Pittsburgh -6 (-110) over Houston
    St. Louis +1 (-110) over Arizona
    Kansas City -1 (-110) over Oakland

    September 14, 2005

    Liriano's First No-Decision

    I realize at this point that I come up with a new way to describe just how awful the Twins' offense has been this season nearly every day, but bear with me on just one more: I am now at the point of simply rooting for starting pitchers who pitch well to get no-decisions. I've given up all hope of starters picking up wins, and am instead just hoping they don't get tagged with undeserved losses.

    That's not to say Francisco Liriano deserved a win in his first major-league start yesterday afternoon -- he only lasted five innings and gave up two runs -- just that I was very glad when the Twins scraped together enough runs to take him off the hook for the eventual loss. If Liriano is lucky, he'll finish his first season 0-0.

    For most of the year the Twins failed to score runs because their hitters, who weren't all that great to begin with, underperformed. However, I'm not so sure that's the case any longer. When a big-league lineup includes Jason Tyner, Juan Castro, Michael Ryan, and Luis Rivas you can't realistically expect to score more than a couple runs.

    Yes, three of the other guys who started yesterday's game -- Justin Morneau, Michael Cuddyer, and Jason Bartlett -- have been disappointing, but they could have lived up to expectations and they'd still be surrounded by utility men and Triple-A filler. Without a star hitter like, say, David Ortiz, a lineup has to rely on depth. Instead, the Twins lack sluggers, no one but Joe Mauer gets on base, and multiple spots per game are filled by guys who should probably be batting sixth at Rochester.

    Consider that the Twins have now given 1,247 at-bats to Castro, Rivas, Ryan, Tyner, Nick Punto, Luis Rodriguez, Terry Tiffee, Brent Abernathy, Bret Boone, and Corky Miller. There isn't a single player in that group who could realistically be called anything more than a utility man or fifth outfielder on a good day, yet they have managed to combine for 25% of the team's at-bats while hitting .245/.294/.336.

    When a team struggles the tendency is to look at the better players on the roster and blame them for underachieving. That's easy with the Twins, as Morneau, Cuddyer, Shannon Stewart, Jacque Jones, and Lew Ford have each had poor seasons. However, they haven't done significantly more damage to the team's ability to put runs on the board than some of the lesser names. There's room for blame there, just not room for all of it.

    Plus, it's a whole lot easier to actually fix a problem that involves finding upgrades for the guys in that 25% group. In other words, will it be easier for the Twins to give up on Morneau and find a top-notch veteran first baseman for next season or simply find a way to use 1,247 at-bats that doesn't involve Rivas and Boone? The latter, of course, and the first step toward getting the offense back to semi-respectability is improving at the margins.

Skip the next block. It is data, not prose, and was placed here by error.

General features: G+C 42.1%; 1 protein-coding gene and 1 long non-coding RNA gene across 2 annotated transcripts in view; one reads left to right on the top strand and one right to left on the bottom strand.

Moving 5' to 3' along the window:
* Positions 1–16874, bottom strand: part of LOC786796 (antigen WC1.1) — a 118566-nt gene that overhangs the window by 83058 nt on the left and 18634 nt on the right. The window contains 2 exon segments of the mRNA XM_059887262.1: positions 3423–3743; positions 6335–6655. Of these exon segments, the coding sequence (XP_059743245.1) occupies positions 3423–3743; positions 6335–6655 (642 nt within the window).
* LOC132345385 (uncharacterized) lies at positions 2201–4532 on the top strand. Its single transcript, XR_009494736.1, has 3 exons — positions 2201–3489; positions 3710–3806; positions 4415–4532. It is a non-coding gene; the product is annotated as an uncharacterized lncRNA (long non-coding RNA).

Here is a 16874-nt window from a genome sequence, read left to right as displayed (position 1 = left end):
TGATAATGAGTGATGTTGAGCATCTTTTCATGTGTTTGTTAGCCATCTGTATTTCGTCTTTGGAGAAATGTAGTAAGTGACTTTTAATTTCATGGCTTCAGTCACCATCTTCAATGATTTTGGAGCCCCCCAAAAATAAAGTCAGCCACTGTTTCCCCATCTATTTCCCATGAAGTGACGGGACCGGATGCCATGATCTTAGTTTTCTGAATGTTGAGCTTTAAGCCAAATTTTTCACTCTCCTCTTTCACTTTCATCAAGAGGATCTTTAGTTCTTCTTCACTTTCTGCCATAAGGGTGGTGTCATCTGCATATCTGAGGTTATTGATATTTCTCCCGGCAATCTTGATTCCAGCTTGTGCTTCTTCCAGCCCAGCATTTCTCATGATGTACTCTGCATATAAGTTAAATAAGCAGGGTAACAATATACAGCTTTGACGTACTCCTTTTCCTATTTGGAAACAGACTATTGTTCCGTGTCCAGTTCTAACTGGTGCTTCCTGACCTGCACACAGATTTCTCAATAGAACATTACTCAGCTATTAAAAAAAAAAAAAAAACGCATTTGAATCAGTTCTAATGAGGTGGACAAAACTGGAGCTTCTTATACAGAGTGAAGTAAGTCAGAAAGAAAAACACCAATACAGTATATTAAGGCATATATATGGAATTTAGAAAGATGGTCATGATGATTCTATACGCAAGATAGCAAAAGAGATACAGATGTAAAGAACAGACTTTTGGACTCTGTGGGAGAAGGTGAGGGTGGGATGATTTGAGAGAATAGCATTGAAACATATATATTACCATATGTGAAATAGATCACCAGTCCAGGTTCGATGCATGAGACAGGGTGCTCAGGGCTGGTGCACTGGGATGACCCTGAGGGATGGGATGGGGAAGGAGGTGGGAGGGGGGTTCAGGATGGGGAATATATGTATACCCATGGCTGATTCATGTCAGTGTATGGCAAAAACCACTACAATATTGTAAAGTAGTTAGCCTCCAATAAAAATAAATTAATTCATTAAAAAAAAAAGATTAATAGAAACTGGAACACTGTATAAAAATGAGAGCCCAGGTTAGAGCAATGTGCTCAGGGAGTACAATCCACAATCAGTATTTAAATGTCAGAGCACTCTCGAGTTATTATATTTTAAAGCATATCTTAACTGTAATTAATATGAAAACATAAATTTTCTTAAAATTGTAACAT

Well, that and putting an end to making guys like Sean Douglass look like Roger Clemens. Douglass entered yesterday's game with a 6.49 ERA on the season and an 8.08 ERA in the second half. Here's what he had done in his previous six starts:

    OPP      IP     H     R     ER     BB     SO     HR
    TOR 6.2 7 6 6 0 2 2
    BOS 4.0 5 5 5 4 1 1
    TOR 6.1 8 4 4 1 4 2
    BOS 3.0 9 7 7 2 3 2
    CHW 4.2 8 8 8 3 4 2
    KC 2.0 4 4 4 1 4 1

    As a friend of mine once said after looking at the group of girls across the dance floor from us at a junior-high party, "That's a whole lot of ugly." Add it all up and you get an 11.47 ERA in 26.2 innings, with 41 hits allowed, including nine homers, and an 18-to-11 strikeout-to-walk ratio. That's about as bad as a pitcher can be while remaining in a major-league starting rotation.

    So what did Douglass do against the Twins?

    OPP       IP     H     R     ER     BB     SO     HR
    MIN 6.0 4 1 1 1 3 0

    Six innings of four-hit, one-run ball, and not a single home run allowed. Of course.

    I can't even count the number of times the Twins have been held in check by someone like Sean Douglass this season. And by that I mean someone who should be pitching to Jason Tyner, Michael Ryan, and Luis Rivas in the International League.

    Today at The Hardball Times:
    - Ten Things I Didn't Know Last Week (by Dave Studeman)
    - How Not To Use Statistics: Why David Ortiz Shouldn't Be MVP (by Larry Mahnken)

    Today's Picks (100-89, +$1,025):
    Chicago (Buehrle) -180 over Kansas City (Greinke)